This habit got a lot of push-back last month. Readers complained: “Wasn’t Steve Jobs obsessed with his company’s image? He did ok, didn’t he?” But, like the other habits, this one is all about balance. The research clearly shows it’s not wrong to be obsessive about your company’s image (as Jobs was) but it is if you do that at the expense of paying attention to the actual operating performance of the company (as Jobs clearly didn’t).???
If you’re a CEO craving PR coverage and not focusing enough on running your business, you’re breaking this habit.
Habit #6: They underestimate obstacles
If you are constantly under-estimating obstacles about to knock-off your company from its perch atop of a market, it’s only a matter of time before that catches up to you. You’ve got to be confident enough to work hard to be successful in any business, but the research shows that ex-Intel (INTC) CEO Andy Grove was right when he said that “only the paranoid survive.”
You’ve got to keep a healthy sense of paranoia as a CEO. That’s what keeps you on your toes and in touch with the markets needs. Brushing off potential threats is usually a sign of a big blind spot for your company.
Apple has been one of the most disruptive companies in the world in the last 5 years. The iPhone wasn’t available 5 years ago and it now accounts for over half of Apple’s revenues and some believe over 70% of its profits.
Apple has left a trail of mobile phone company CEOs’ bodies in its wake, including those from Nokia (NOK), Palm, and RIM.
Steve Ballmer is still the CEO of Microsoft and the company has been doing well of late. At the time of this writing, its stock is at a 52 week high. However, Ballmer will probably go down in history for the CEO who most under-estimated the potential of iPhone because of this one TV interview:
Windows Mobile Phones were completely killed off in a few short years and now Microsoft is just coming back to market with its totally rethought mobile phone software based on what the market came to expect from iPhone.
To be fair to Ballmer, listen to this reaction from RIM’s Jim Balsillie about what he thought of the iPhone in June 2007:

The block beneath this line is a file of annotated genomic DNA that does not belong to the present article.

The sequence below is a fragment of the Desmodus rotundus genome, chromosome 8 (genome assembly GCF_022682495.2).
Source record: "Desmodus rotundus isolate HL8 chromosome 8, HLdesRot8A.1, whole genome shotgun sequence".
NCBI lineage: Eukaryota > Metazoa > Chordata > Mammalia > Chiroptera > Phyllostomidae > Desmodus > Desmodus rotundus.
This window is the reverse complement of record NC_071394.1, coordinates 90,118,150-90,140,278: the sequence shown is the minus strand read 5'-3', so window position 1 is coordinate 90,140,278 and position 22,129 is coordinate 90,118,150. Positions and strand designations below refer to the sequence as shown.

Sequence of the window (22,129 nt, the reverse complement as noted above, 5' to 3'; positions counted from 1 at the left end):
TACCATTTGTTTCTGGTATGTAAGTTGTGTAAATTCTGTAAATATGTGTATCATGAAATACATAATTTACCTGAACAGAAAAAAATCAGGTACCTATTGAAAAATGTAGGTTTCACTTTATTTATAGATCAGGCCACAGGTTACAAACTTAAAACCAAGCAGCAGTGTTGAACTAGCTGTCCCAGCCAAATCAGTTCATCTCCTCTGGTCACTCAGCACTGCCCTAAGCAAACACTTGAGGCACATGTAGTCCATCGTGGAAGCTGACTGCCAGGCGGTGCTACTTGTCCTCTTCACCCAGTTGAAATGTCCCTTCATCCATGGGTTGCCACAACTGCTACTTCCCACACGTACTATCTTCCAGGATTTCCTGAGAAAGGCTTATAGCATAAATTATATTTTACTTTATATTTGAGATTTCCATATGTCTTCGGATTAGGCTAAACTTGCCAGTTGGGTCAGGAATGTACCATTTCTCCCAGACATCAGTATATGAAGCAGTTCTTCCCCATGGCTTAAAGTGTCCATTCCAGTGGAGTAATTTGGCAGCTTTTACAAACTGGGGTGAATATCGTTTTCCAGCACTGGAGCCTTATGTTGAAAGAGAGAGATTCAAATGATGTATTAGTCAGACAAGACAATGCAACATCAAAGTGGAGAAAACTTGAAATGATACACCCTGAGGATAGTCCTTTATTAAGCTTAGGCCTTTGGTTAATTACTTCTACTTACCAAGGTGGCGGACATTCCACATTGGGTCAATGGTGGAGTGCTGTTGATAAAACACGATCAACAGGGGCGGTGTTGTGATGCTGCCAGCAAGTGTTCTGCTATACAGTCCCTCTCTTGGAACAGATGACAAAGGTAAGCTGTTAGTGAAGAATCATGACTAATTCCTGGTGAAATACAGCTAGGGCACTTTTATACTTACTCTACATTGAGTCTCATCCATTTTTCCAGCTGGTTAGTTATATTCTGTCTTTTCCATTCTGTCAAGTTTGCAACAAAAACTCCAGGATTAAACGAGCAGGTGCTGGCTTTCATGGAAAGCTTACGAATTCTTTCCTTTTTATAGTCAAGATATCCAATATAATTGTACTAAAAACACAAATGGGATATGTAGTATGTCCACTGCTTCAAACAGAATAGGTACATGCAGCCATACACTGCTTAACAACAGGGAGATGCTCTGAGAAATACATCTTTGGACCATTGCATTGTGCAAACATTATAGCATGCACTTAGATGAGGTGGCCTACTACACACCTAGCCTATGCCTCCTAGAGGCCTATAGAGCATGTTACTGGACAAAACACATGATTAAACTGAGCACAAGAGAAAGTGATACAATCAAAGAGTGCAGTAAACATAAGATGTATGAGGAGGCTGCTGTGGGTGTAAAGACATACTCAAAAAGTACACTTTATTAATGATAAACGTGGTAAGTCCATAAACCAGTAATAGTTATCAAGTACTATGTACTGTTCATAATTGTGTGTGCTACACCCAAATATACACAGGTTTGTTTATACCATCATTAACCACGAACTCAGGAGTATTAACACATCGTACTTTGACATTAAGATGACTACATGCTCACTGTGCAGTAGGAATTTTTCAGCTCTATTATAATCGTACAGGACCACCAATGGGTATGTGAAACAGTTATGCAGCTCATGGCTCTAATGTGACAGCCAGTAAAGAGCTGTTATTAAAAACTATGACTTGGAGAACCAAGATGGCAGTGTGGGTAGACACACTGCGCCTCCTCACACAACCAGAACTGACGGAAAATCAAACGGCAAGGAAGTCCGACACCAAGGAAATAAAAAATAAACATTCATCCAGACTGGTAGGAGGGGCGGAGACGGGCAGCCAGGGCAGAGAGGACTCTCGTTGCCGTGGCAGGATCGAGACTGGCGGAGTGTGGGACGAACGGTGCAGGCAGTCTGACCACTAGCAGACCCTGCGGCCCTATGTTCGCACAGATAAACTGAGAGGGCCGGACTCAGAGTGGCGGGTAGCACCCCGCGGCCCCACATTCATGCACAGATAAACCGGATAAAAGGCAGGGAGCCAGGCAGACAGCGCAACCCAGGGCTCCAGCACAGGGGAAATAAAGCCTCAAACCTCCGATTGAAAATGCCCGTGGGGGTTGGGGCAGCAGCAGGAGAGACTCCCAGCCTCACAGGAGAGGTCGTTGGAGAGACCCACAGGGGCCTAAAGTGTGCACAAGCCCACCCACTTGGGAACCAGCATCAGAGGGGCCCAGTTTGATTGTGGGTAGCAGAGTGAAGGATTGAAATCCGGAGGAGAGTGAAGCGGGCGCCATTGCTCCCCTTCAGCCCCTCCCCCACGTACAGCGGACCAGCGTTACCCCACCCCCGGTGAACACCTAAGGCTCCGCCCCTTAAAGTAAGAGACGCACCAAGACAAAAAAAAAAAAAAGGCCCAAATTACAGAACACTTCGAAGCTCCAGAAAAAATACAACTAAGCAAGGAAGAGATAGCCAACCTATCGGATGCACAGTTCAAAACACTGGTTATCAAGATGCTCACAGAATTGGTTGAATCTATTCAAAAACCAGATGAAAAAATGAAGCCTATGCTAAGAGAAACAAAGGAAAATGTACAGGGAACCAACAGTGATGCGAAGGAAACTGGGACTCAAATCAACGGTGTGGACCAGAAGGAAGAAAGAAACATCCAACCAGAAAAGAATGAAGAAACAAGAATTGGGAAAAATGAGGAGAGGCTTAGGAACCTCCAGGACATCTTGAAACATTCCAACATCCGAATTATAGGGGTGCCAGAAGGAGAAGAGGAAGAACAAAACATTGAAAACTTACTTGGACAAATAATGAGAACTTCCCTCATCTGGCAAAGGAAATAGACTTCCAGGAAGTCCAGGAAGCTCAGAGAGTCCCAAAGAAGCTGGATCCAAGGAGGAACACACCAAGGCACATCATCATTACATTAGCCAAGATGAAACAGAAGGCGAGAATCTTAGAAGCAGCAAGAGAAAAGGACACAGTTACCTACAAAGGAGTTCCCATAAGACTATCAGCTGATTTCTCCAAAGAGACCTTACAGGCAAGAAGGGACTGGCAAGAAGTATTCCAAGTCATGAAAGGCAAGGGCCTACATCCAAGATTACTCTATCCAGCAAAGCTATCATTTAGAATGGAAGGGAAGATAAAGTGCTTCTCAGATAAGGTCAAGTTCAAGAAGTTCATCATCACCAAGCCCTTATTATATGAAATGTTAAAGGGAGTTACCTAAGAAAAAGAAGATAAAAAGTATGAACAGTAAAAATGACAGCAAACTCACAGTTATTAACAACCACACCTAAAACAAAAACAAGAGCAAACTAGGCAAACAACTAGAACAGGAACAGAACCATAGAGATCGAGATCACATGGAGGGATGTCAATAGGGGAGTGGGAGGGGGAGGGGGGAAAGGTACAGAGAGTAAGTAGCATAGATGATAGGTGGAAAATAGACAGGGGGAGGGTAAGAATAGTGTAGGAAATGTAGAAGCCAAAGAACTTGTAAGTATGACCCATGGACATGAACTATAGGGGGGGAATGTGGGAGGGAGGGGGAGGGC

Balsillie also brushed off concerns that RIM will face strong competition from the iPhone from here on in. Apple is launching the iPhone with only one carrier, AT&T, in one country while RIM is all over the world on dozens of providers.
“I’ve said before they did us a great favour because they drove attention to the converged appliance space,” he said. “The attention to it has quite frankly been overwhelmingly positive for our business.”
It didn’t work out that way.
Habit #7: They stubbornly rely on what worked for them in the past
Here is another habit which elicited strong reader reaction after the last post. Isn’t it a good thing for CEOs to do the things that have previously made them successful in the past? After all, if someone’s a good sales person, what’s wrong with continuing to sell as you’ve always done in the past?
The research did find that most CEOs has one or two defining moments in their career path prior to them be selected to become CEO. These successes might have been developing a winning product, cutting costs in order to turn around a problem division, or entering some new geography.
However, being a CEO is a very complex job compared to preceding jobs in a career path. If you’ve been a financial person all your career, you need to learn about Sales and Marketing. If you come from a Marketing background and become a CEO of a technology or financial firm, you have to ensure you deeply understand the other sides of that business.
By Eric Jackson (excerpts)
Posted in: Executive